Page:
Sunday, 19 April 2015

Steam Turbine


Turbine is the generic given to most motor turbomachinery. These are fluid machines, by the using of  thah a fluid passes and it continuously delivers its energy through a paddle or impeller blades.

The turbine is a rotary engine that converts energy into mechanical energy of a stream of water, steam or gas. The basic element of the turbine is the wheel or rotor, with paddles, propellers, blades or buckets placed around its circumference, such that the moving fluid produces a tangential force behind the wheel and spins. This mechanical energy is transferred through a shaft to provide movement of a machine, a compressor, an electric generator or a propeller.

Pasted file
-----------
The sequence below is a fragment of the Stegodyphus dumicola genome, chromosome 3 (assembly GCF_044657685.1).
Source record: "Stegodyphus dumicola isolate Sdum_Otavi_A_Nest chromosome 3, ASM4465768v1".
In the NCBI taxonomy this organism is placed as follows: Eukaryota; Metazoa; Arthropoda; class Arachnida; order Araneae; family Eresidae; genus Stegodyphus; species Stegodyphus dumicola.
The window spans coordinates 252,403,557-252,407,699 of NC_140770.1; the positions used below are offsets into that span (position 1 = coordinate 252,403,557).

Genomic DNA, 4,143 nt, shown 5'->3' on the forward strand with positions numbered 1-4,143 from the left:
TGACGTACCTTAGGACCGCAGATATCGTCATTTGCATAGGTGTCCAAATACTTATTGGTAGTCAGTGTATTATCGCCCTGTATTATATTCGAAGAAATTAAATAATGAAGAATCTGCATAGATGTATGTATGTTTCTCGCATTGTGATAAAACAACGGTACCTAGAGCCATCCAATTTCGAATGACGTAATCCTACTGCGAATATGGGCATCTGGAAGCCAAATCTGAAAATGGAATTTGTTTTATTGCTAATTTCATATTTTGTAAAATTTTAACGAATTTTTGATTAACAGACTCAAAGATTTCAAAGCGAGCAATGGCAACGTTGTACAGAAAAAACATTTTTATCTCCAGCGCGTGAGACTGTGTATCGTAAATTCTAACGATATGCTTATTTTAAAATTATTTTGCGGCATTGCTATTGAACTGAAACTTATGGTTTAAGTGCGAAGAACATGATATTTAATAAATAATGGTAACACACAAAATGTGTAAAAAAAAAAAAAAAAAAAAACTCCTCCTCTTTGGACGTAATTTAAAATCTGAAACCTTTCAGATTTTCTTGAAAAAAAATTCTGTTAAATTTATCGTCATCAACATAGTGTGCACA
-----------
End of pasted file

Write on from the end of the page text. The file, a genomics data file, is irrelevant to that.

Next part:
The turbines are made of one or two paddle wheels, known rotor and stator, the first being that, driven by the fluid drag the axis on which the rotational movement is obtained.

So far, the turbine is one of the most efficient engines in the world (about 50%) compared to internal combustion engines and even some electrical. Back in the 20s, some inventors, including one named Thyssen, patented a steam turbine which attributed a thermodynamic efficiency of 31%.

The term turbine is also applied, as the main component, the set of several turbines connected to a generator for producing electricity.